ALBUM REVIEW: I Break Horses provides the soundtrack of our time with ‘Warnings’

I Break Horses Warnings

Without context or backstory it would be easy to assume Maria Lindén wrote Warnings, the third album by I Break Horses, specifically during the coronavirus lockdown as a soundtrack for these bizarre times.

I Break Horses
Bella Union, May 8

It wasn’t, of course. In fact, the album took six years, beginning shortly after 2014’s Chiaroscuro, through good times and bad for both the artist and the world in general. Coincidentally, its release falls right in a period in which its sprawling feel and scope provide an ideal score for the disaster movie we’re all living in.

The cinematic feel is no accident. The album began, according to Lindén, with her watching some of her favorite movies on mute and outlining new scores for them based purely on the visuals. She didn’t specify what she watched but based on the product one would assume it’s heavy on David Lynch. The meandering synths scattered throughout mirror the actual score for “Twin Peaks” and most of the album sounds like 1997’s “Lost Highway” looks.

It begins with the nine-minute “Turn,” an expansive track that manages to simultaneously be percussive and ethereal. The melancholy electronic instrumentals, punctuated by a slow but thumping beat, combined with shoegaze-style vocals recreates the feel of a lonely shelter-in-place during a global catastrophe—with remarkable accuracy, even if that wasn’t the intent.

But the lockdown isn’t a one-dimensional experience and the album reflects that. The second song, “Silence,” slightly increases the tempo and adds vague hints of a tropical undertone at points, while maintaining the foundational melancholic tension.

The earliest break from that tone is the album’s second single “I’ll Be the Death of You,” which is ironic because it’s probably the closest the album comes to the band’s earlier output. It’s a poppier, more upbeat-sounding song, despite its nihilistic lyrics. The disconnect between the sound and what’s being said adds additional complexity upon repeat listenings. And the intro sounds like the theme song for a “Double-Dragon”-style game in an early ’90s arcade that, for a nerdy audience in a certain age group, is a nice burst of nostalgia.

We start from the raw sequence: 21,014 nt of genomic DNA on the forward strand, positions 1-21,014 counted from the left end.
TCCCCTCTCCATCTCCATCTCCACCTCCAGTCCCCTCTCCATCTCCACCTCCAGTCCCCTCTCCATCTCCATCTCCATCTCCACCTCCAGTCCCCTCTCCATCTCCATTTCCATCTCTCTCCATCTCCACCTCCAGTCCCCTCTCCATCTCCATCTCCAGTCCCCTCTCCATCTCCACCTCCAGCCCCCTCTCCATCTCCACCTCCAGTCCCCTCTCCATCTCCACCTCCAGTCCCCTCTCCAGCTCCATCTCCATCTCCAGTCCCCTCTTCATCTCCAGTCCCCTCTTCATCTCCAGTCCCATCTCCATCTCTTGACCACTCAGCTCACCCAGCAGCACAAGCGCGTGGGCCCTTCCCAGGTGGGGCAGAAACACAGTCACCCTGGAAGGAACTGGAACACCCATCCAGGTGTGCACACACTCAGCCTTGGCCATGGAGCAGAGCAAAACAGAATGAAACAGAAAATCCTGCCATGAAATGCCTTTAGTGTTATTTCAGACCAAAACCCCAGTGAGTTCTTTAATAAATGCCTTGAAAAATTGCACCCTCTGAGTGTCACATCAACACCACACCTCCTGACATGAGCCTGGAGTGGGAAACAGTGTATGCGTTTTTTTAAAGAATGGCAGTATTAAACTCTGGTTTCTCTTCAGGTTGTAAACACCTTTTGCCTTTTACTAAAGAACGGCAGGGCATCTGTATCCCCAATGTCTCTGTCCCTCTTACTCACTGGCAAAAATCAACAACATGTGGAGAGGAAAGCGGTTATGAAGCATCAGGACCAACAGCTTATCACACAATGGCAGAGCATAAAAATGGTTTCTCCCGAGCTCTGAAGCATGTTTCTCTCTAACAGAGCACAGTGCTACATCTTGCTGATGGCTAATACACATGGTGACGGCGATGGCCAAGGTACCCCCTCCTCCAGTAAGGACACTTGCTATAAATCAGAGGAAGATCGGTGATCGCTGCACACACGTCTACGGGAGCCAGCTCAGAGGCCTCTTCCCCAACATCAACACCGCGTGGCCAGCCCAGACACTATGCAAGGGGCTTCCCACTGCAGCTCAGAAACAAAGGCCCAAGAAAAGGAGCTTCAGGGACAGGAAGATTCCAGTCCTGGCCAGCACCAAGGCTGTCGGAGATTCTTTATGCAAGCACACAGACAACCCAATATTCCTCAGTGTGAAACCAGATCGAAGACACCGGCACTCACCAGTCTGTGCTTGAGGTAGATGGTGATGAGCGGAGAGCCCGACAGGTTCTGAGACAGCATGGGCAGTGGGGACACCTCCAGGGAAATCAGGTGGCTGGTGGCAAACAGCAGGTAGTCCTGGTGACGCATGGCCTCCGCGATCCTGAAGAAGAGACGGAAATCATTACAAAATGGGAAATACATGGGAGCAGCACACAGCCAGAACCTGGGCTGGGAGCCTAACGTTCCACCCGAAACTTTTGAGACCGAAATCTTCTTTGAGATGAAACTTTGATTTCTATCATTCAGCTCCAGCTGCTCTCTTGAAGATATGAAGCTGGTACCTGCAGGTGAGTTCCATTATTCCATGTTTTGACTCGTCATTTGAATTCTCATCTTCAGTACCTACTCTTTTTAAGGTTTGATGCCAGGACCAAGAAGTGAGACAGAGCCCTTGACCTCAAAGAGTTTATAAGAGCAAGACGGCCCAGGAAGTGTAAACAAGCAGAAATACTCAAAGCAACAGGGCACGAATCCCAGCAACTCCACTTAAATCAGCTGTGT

After a second largely forgettable interlude, the album’s third single, “The Prophet,” goes back to its central feel and tone. So far back to that tone, in fact, that it acts as a sort of average of the rest of the songs, equidistant between them all but capturing elements from each. This isn’t a criticism. In fact, it’s a helpful barometer. If you like “The Prophet” you’ll probably enjoy the album, but if you don’t  you probably won’t.

Beyond a couple variations on the album’s song archetypes—the upbeat “Neon Lights,” the dark and wistful “I Live At Night” and “Baby You Have Traveled For Miles Without Love In Your Eyes”—comes the album’s first single and possibly the darkest song, “Death Machine.” It details the suicide attempt of one of Lindén’s friends, and aims to reflect the widespread hopelessness of an entire generation. That may be too dark for a time with so many other things going on, but based purely on the depth and the music, it’s likely to eventually be one of the favorites.

Overall, Warnings functions extremely well as a soundtrack to life right now. If you prefer music appropriate to the situation as a sort of reflection or catharsis of what you’re feeling, this may be the album for you. And once this is all over it could serve as a sort of auditory historical document to remind you what this was like, to bring back the feelings associated with this time.

Even if that wasn’t the intent, sometimes timing is everything.

Follow editor Daniel J. Willis at

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